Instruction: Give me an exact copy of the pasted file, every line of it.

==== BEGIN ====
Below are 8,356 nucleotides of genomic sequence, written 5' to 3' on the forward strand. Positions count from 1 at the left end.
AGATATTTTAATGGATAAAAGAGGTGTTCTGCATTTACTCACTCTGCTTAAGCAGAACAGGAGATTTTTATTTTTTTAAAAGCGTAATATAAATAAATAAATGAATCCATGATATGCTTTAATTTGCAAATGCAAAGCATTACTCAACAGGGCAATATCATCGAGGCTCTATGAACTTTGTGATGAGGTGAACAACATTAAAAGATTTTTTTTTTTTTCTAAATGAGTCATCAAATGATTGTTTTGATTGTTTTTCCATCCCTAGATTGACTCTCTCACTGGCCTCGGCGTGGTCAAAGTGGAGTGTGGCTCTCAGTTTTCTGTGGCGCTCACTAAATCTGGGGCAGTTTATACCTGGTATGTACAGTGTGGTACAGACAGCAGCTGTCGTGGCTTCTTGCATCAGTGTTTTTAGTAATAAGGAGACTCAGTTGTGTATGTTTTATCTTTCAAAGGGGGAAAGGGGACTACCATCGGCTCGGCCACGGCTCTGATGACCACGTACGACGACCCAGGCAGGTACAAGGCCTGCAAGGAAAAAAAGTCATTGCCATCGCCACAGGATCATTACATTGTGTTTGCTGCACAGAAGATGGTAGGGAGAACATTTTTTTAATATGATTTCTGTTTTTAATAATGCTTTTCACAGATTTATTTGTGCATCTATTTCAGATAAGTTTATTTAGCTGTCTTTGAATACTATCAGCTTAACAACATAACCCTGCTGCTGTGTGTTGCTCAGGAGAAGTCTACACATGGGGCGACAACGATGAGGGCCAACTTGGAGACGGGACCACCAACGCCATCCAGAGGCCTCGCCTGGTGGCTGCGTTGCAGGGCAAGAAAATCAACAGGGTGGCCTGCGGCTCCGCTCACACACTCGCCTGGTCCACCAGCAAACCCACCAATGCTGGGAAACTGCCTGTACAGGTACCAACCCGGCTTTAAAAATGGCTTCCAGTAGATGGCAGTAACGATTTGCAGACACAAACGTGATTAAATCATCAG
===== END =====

Below are 8,356 nucleotides of genomic sequence, written 5' to 3' on the forward strand. Positions count from 1 at the left end.
AGATATTTTAATGGATAAAAGAGGTGTTCTGCATTTACTCACTCTGCTTAAGCAGAACAGGAGATTTTTATTTTTTTAAAAGCGTAATATAAATAAATAAATGAATCCATGATATGCTTTAATTTGCAAATGCAAAGCATTACTCAACAGGGCAATATCATCGAGGCTCTATGAACTTTGTGATGAGGTGAACAACATTAAAAGATTTTTTTTTTTTTCTAAATGAGTCATCAAATGATTGTTTTGATTGTTTTTCCATCCCTAGATTGACTCTCTCACTGGCCTCGGCGTGGTCAAAGTGGAGTGTGGCTCTCAGTTTTCTGTGGCGCTCACTAAATCTGGGGCAGTTTATACCTGGTATGTACAGTGTGGTACAGACAGCAGCTGTCGTGGCTTCTTGCATCAGTGTTTTTAGTAATAAGGAGACTCAGTTGTGTATGTTTTATCTTTCAAAGGGGGAAAGGGGACTACCATCGGCTCGGCCACGGCTCTGATGACCACGTACGACGACCCAGGCAGGTACAAGGCCTGCAAGGAAAAAAAGTCATTGCCATCGCCACAGGATCATTACATTGTGTTTGCTGCACAGAAGATGGTAGGGAGAACATTTTTTTAATATGATTTCTGTTTTTAATAATGCTTTTCACAGATTTATTTGTGCATCTATTTCAGATAAGTTTATTTAGCTGTCTTTGAATACTATCAGCTTAACAACATAACCCTGCTGCTGTGTGTTGCTCAGGAGAAGTCTACACATGGGGCGACAACGATGAGGGCCAACTTGGAGACGGGACCACCAACGCCATCCAGAGGCCTCGCCTGGTGGCTGCGTTGCAGGGCAAGAAAATCAACAGGGTGGCCTGCGGCTCCGCTCACACACTCGCCTGGTCCACCAGCAAACCCACCAATGCTGGGAAACTGCCTGTACAGGTACCAACCCGGCTTTAAAAATGGCTTCCAGTAGATGGCAGTAACGATTTGCAGACACAAACGTGATTAAATCATCAG